Sue hints that its remoteness is part of St Kilda’s magic. “Many tourists say this is on their bucket list because they’ve heard or read about it. I meet people for whom it is their eighth attempt, or they have been trying for years to get here.” Conditions in this part of the Atlantic can be notoriously harsh, and the only way to get here is by boat, mostly day trip boats that leave from Skye or Harris.
Sue tells me that many descendants of the original habitants like to visit. “Often, they make up our work parties.”
There is an obvious sense of the wildness of a place which is no longer uninhabited. The local Soay sheep wander here, and they’re oblivious to our party. Skuas are also nesting here and aren’t shy. Sue warns us, “If a skua flies towards your face, just put your hand up and at the last second it’ll fly over the top of your head.”
I start to explore. The street is a line of one-story, two-bedroom cottages that stretch in a line parallel to the bay but up the hillside. Outside each one is a piece of slate commemorating the names of the families who lived here, including the last person who lived here until the evacuation.
At the back of the street, a network of dry stone walls still marks the fields where the inhabitants farmed their crops.
Dotted all over the hillside are the dry stone cleits, neat piles of stones that look like ancient burial chambers where the St Kildans stored the fulmars, the sea birds that ensured their survival for so long. From the boat out to sea, there are so many cleits they look like polka dots on green cloth.
I climb up to the middle of the saddle at the back of the island behind the village. When I reach the top, I’m stopped in my tracks. The land falls away hundreds of meters to the sea. Conachair is the main peak on Hirta, its side creating the left upper curve of the U I’ve been walking towards. Yet, the entire north face is a sea cliff that drops vertically into the sea. At 427 meters it is the highest sea cliff in the UK.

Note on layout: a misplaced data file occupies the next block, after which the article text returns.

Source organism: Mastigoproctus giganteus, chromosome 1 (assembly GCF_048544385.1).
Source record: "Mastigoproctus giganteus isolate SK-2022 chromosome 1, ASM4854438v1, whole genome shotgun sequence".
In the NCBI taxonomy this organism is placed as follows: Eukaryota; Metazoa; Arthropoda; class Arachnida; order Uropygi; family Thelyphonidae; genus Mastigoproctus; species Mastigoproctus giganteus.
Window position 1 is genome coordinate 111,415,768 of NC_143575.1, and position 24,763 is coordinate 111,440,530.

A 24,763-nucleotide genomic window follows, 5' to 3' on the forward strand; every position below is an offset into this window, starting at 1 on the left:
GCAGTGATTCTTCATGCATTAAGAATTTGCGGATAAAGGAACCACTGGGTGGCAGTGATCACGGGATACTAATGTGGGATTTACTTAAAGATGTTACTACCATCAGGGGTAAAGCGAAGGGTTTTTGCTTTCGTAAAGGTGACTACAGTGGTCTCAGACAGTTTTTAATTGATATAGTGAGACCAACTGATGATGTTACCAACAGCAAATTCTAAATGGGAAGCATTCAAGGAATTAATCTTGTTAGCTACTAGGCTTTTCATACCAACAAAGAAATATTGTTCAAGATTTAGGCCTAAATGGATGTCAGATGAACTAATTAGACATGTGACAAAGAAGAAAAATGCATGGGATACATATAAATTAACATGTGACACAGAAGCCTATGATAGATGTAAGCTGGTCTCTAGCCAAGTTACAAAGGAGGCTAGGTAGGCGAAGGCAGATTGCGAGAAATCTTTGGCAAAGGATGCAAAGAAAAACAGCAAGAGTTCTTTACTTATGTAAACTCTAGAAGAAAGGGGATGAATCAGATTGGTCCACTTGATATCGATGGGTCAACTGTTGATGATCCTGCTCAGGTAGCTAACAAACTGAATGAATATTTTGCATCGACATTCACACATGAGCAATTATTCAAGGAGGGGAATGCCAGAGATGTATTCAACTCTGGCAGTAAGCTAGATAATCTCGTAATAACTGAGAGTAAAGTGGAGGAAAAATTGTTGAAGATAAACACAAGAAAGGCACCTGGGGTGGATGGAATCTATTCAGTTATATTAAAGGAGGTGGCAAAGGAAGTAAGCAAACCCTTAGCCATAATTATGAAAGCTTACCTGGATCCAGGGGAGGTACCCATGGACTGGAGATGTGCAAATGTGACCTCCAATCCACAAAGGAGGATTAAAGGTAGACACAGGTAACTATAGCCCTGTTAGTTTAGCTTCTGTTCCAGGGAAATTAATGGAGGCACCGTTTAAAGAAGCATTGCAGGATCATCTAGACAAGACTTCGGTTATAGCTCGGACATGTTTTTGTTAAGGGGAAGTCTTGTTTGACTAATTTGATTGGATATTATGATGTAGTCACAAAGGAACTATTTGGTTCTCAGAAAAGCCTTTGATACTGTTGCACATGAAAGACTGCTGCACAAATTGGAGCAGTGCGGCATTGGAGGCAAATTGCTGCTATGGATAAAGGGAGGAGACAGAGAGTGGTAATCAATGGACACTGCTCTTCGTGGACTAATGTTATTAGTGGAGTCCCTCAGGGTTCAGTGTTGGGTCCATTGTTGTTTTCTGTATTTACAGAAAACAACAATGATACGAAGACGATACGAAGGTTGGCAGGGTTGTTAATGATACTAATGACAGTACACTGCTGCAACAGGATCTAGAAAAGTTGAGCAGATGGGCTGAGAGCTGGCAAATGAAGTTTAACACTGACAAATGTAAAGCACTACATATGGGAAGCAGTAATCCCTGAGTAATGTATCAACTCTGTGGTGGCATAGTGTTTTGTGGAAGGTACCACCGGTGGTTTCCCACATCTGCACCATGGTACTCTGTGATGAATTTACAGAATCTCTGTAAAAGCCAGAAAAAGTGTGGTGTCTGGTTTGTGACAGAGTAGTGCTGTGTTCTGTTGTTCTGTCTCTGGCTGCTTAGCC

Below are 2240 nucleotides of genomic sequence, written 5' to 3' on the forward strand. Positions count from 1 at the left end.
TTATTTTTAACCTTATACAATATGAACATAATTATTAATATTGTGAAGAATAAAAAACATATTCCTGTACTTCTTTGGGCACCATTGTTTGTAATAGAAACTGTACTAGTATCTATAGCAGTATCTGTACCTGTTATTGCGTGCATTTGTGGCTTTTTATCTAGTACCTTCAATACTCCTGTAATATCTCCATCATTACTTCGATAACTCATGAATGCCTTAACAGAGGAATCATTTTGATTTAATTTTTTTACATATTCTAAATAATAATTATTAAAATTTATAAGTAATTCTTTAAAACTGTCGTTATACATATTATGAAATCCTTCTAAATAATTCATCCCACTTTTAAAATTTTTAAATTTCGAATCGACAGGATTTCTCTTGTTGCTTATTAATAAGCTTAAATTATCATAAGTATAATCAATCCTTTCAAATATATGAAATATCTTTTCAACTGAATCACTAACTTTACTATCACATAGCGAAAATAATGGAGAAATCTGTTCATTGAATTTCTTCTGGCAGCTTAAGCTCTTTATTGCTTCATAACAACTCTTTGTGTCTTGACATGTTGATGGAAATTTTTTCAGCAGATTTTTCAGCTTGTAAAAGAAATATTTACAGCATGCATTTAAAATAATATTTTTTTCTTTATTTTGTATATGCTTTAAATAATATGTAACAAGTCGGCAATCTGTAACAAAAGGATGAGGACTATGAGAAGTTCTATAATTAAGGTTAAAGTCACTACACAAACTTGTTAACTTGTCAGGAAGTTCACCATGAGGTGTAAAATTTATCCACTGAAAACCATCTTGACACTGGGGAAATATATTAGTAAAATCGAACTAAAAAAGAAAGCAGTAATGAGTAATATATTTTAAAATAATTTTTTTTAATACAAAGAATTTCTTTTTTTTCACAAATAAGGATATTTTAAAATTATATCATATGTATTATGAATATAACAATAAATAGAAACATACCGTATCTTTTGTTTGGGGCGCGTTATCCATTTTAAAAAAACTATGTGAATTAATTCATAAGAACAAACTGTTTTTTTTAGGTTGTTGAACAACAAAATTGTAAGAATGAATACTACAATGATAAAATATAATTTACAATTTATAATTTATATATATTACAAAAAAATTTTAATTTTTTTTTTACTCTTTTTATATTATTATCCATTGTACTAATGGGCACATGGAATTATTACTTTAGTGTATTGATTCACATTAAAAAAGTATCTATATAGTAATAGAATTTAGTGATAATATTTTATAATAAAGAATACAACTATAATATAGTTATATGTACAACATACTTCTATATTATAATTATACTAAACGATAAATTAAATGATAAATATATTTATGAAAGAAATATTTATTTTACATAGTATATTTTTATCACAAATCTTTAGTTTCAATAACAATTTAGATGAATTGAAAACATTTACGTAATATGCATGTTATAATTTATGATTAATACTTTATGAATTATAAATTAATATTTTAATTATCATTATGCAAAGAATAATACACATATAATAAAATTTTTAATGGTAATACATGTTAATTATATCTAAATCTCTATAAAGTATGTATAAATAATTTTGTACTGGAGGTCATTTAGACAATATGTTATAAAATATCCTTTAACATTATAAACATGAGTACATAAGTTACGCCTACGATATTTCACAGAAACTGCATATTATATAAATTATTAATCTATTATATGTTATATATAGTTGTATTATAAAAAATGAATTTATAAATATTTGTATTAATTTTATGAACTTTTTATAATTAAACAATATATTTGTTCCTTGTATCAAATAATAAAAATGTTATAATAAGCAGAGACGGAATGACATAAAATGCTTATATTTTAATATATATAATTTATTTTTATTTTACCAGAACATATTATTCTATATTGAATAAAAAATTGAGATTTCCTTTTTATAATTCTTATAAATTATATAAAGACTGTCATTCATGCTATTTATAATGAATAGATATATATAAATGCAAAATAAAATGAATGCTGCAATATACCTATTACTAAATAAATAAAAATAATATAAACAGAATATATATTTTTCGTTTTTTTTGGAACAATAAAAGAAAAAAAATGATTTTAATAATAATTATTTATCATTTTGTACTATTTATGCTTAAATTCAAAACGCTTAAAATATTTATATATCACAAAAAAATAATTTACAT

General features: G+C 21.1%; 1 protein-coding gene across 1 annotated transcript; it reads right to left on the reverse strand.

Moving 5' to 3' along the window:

I love that “air” at the end of the name. That is what I am most aware of here: elevation, space, air. As I edge to the side, my legs and feet quiver.
Fulmars perch calmly in clefts in the cliffs or swoop and wheel away from it out over the ocean. Often, their intense black eyes fix unblinkingly on me. This is where the men and boys of Hirta would harvest these birds every year, lowering themselves down on ropes.
When I look out, there is flat blue sea in all directions. Vague outlines of the Outer Hebrides are just smoky blue apparitions on the horizon to the south east. The island of Boreray and its neighboring sea stack, Stac an Armin, sit four miles east. Stac an Armin is the rocky outcrop famous for being home to thousands of gannets.
There is only a tiny sheep track to the summit of Conachair. There are two bedraggled sheep at the top and a cairn. The sea stretches for miles in every direction. If a fulmar were to fly due west from here, it wouldn’t make landfall until it met Newfoundland. There is a sense of being on top of and on the edge of the world. A sense of excitement, fear, and wonder rolled into one.
I feel a sense of the sublime in the traditional sense. Edmund Burke described it as, “The passion caused by the great and the sublime in nature,” which he defined as “astonishment is that state of the soul, in which all its motions are suspended, with some degree of horror.”
As if to emphasize this sense, the brown form of a skua rises out of the moor and clears my head by a couple of meters. Here, as the locals must have once felt, humans aren’t so obviously at the top of the pecking order.
The next day the world has changed again. The sky is gray, the air is cool. It’s like yesterday never happened. The motor of the Bessie Ellen has started up again. We leave as suddenly as we arrived. Village Bay, The Street, and Conachair recede into the gray just as they must have done to the final evacuees leaving in 1930. I think of Sue almost alone with the island, the wildlife, and the hundreds of miles of ocean for company, wondering if there is anywhere that has the same emotional impact as this strange, remote outcrop.